By Michael Dean Benton

The Kentucky Theater, one of Lexington’s most beloved cultural centers, will celebrate its 90thanniversary this October. Originally opening in 1922, the theater is one of the oldest cinemas still in operation, surpassing even the world famous Los Angeles Grauman’s Theater (also built in 1922 but not actually opened until 1927).

The Kentucky marquee. Photo by Danny Mayer.

Situated on the southern side of the Main Street artery running through town, the theater continues to serve the Lexington community by hosting a wide range of cultural events. It is not hyperbole to say that this region would be a cinematic wasteland if it wasn’t for the recent releases the Kentucky brings to town. Not only has it operated as the primary Lexington venue for international, experimental and independent cinema, it also hosts a number of film revivals, festivals and special screenings throughout the year. In the summer its Classic Film series hosts capacity crowds of enthusiastic audiences either revisiting old cinematic favorites or encountering them for the first time on the big screen. Fall brings the Rosa Goddard International Film Festival, which this year re-introduced viewers to world cinema classics Band of Outsiders (France 1964), Diva (France 1981), Knife in the Water (Poland 1962), and which premiered in Lexington the critically acclaimed Weekend (United Kingdom 2011).

Of course, the Kentucky does not just screen films. On Mondays, it plays host to Michael Jonathon’s weekly music series Woodsongs Old-Time Radio Hour, heard on over 500 radio stations and archived online.  (Long before I had ever visited or lived in Lexington, I was a regular listener to this radio show.) The Kentucky and its workers also host children’s events on weekend mornings, Troubadour Music concerts, business meetings, special community events, midnight cult movies, and UK Basketball games. They even host a regular church service on Sundays.

A sure sign of its iconic status in our collective conscious: when we refer to something or somebody “playing at the Kentucky,” we all know what and where we mean.

 

Theater renovations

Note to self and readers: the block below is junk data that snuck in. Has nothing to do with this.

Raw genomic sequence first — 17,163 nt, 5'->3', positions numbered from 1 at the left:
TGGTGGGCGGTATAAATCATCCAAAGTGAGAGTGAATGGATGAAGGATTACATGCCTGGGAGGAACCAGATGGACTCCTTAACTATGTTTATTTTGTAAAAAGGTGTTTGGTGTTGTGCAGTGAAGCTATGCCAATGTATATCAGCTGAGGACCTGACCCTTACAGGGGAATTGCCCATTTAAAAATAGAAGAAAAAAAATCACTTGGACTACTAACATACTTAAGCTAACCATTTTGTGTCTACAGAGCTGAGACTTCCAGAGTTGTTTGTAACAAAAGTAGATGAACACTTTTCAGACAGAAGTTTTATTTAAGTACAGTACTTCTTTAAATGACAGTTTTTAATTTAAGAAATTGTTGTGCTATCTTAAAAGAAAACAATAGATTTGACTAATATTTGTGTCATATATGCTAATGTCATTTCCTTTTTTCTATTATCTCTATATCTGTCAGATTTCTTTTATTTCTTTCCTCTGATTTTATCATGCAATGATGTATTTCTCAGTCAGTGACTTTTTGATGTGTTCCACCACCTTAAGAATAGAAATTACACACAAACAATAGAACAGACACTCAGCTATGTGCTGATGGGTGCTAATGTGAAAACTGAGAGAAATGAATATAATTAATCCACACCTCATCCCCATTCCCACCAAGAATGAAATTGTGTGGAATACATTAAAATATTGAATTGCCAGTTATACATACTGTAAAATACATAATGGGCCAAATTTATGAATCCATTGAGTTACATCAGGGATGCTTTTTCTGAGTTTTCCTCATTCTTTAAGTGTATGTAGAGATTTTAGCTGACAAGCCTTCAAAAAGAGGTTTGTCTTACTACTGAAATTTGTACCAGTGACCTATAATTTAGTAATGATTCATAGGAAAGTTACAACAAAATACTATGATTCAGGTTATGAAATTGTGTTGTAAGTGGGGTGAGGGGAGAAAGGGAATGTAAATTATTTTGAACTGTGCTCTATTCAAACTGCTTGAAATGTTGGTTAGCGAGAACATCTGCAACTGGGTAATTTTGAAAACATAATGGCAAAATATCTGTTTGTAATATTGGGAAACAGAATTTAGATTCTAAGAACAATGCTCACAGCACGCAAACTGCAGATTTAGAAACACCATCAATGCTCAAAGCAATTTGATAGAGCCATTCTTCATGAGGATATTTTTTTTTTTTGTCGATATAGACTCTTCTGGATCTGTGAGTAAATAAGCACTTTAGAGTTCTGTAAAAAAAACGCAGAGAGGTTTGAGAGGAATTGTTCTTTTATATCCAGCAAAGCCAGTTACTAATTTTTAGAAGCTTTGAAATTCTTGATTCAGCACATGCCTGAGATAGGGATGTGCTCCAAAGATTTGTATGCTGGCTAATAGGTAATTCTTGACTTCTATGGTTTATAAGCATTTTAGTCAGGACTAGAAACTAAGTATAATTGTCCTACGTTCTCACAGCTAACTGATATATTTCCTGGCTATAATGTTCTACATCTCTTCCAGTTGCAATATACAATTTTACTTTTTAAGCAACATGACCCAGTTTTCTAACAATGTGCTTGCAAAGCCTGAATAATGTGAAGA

In 1987, the Kentucky Theater was damaged by a fire that started in a restaurant next door.  Over the next five years the theater was renovated and had its grand re-opening in 1992. Then Mayor Scotty Baesler had the foresight to have the Lexington Fayette Urban County Government purchase the property through the sale of bonds. While the LFUCG holds the deed, a private firm leases the building and Fred Mills manages it. Though the renovations allowed the theater to continue operating for the past two decades, the Kentucky is once again at a crossroads, its 90 year old body in need of care and some upgrades.

When I sat down recently with manager Fred Mills to discuss plans for renovating the theater, one thing was immediately obvious: even at an advanced age, the Kentucky Theater continues to live a vigorous life. Despite the fact that it was noon on a Wednesday and the theater was not yet open, the phone rang constantly, as did the front bell.

As I listened, Mills explained that the renovation plans were initiated by growing concerns about the deteriorating conditions of some of the older fixtures, the carpet, the seats and the marquee. Many of the light fixtures in the main theater need replacing, and the plan is to switch to LED bulbs for better energy efficiency. The seats and carpet installed in 1992 are worn out from two decades of constant daily traffic. The distinctive front marquee, in operation since the theater opened, has a slew of missing or cracked background panels, and its light fixtures and neon tubing also need to be replaced.  The lobby/concessions area, where everyone gathers excitedly before and after events, also needs repairs and a new coat of paint.

Most pressing, Mills says, is the need to switch to digital projectors. In order to keep pace with the projected industry-wide switch in 2013 to solely digital distribution of studio releases, the Kentucky must purchase new projectors, new sound systems and a new screen.  Though it will retain the equipment to screen 35 mm films and plans to offer films in that format, not paying for the digital projectors potentially leaves the theater without the ability to screen new releases.

It is projected that all of these updates and repairs will cost at least $1 million.  A fundraising group called the Friends of Kentucky Theater, chaired by former Vice-Mayor Isabel Yates, has been set up to facilitate the necessary fundraising. Those who wish to volunteer their time or expertise with fundraising can contact Isabel at imyates@windstream.net   Checks can be made payable to “Friends of the Kentucky Theatre” and mailed to the Bluegrass Community Foundation, 250 W. Main Street #1220, Lexington, KY 40507. All donations are tax-deductible through the Bluegrass Community Foundation.

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